CLL Support Association
8,927 members14,263 posts

ASH 2014: Dr. Kipps explains ROR1 and how CLL is really treated in the community

When I had a chance at ASH (American Society of Hematology) 2014 to interview my doctor, Dr. Tom Kipps, he first talked about the ROR1 trials that has recently opened at UCSD. This has been his research passion for years and is finally in trials. So far, so good. ROR1 holds the promise to be the perfect cancer target: found on our cancer cells, including possible CLL stem cells, and not on much else.

Keeping in mind that in all likelihood, a curative therapy is going to include a biological or immune approach, so it is important to know about ROR1. I have included links to more background and the clinical trials.

In the second part segment of the interview, Dr. Kipps discussed the findings on how CLL is actually treated in the real world. Guess what! It is not according to the latest guidelines, as he explains and

These two interviews can be found in the conference coverage (past years) section of the website:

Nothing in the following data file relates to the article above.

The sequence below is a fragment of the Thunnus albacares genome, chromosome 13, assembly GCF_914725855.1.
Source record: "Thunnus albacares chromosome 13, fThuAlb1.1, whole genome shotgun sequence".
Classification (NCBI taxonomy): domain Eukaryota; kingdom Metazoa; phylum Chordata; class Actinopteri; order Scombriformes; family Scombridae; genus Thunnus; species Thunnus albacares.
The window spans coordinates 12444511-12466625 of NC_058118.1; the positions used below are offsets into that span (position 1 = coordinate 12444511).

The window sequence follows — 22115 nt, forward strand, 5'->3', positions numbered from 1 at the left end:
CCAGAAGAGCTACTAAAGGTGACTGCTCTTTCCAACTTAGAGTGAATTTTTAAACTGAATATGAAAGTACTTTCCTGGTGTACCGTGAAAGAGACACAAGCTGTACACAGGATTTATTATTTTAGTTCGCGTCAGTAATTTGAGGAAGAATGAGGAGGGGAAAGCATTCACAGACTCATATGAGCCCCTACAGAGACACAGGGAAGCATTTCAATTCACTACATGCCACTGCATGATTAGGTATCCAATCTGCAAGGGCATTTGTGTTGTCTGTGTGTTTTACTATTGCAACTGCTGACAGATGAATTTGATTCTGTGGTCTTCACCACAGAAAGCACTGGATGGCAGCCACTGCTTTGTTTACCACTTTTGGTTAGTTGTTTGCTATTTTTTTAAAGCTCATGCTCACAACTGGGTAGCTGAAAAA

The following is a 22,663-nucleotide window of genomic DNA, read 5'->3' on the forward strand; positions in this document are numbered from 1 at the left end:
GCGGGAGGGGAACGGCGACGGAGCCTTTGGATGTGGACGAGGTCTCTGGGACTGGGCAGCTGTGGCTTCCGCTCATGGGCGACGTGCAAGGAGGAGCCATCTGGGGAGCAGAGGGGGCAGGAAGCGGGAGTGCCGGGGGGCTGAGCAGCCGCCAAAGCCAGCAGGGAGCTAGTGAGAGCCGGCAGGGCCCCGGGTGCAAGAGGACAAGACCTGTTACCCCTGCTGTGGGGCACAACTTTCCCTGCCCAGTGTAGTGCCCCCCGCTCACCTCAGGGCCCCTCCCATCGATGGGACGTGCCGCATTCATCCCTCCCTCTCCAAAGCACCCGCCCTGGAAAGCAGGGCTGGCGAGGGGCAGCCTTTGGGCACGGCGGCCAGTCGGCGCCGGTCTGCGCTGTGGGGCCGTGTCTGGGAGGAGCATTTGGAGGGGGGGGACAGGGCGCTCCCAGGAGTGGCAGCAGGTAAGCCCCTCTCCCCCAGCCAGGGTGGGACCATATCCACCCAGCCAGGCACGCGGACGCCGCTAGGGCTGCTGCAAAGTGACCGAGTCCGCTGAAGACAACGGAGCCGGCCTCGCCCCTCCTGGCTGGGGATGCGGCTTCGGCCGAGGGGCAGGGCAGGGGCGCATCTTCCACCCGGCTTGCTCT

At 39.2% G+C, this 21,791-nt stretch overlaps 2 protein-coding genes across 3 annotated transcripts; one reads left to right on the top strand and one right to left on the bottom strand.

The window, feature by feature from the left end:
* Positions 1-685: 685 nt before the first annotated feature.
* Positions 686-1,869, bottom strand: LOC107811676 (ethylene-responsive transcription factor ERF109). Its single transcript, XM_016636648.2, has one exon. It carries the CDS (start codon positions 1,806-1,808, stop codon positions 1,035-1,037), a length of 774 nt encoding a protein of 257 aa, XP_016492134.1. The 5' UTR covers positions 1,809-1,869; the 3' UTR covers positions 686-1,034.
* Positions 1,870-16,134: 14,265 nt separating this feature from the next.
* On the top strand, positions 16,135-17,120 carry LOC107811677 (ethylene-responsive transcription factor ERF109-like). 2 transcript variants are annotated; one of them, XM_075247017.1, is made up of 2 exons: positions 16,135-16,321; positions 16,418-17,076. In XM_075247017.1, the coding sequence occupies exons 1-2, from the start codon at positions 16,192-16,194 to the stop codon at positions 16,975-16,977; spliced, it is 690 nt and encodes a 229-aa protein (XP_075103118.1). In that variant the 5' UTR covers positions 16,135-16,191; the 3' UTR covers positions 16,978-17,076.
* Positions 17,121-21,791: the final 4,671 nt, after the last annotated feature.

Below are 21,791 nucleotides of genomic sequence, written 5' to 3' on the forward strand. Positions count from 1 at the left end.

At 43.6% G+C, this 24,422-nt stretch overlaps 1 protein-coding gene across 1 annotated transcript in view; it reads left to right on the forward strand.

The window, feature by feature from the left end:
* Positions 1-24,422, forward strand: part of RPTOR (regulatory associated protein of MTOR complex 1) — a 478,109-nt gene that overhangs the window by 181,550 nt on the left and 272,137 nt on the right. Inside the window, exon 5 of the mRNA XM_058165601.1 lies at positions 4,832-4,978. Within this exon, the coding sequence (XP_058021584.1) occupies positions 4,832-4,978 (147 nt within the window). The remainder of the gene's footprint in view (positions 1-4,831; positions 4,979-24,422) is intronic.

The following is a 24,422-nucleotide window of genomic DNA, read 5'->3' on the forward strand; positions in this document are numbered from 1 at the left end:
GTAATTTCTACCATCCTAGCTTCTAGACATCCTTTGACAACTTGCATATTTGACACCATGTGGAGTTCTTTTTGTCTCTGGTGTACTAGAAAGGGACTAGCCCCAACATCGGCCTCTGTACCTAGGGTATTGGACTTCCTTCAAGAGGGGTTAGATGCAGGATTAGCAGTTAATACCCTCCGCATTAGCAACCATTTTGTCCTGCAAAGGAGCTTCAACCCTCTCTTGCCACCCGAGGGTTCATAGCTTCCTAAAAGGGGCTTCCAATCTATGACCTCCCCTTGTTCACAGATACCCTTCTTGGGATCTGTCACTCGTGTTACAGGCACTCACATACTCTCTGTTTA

Expect video updates on the website every Monday, Wednesday and Friday for the rest of the month.

Stay strong.

We are all in this together.


1 Reply

As you said Brian, in the introduction to the interview where Dr. Kipps discussed the findings on how CLL is actually treated in the real world, an increasing lymphocyte (ALC) count i.e. "Progressive lymphocytosis was used as the reason for initiating therapy in one out of every three patients, yet it is probably the weakest of all the indications for treatment." (My emphasis.)

Dr Con Tam said much the same when asked about this in a Leukaemia Foundation CLL teleconference earlier this year. His response to the questioner was "How do you feel?", in other words, if you feel otherwise well, then this symptom on its own is not a trigger for commencing treatment.

Judging by recent queries to this community, we still have a long way to go getting that message out there.



You may also like...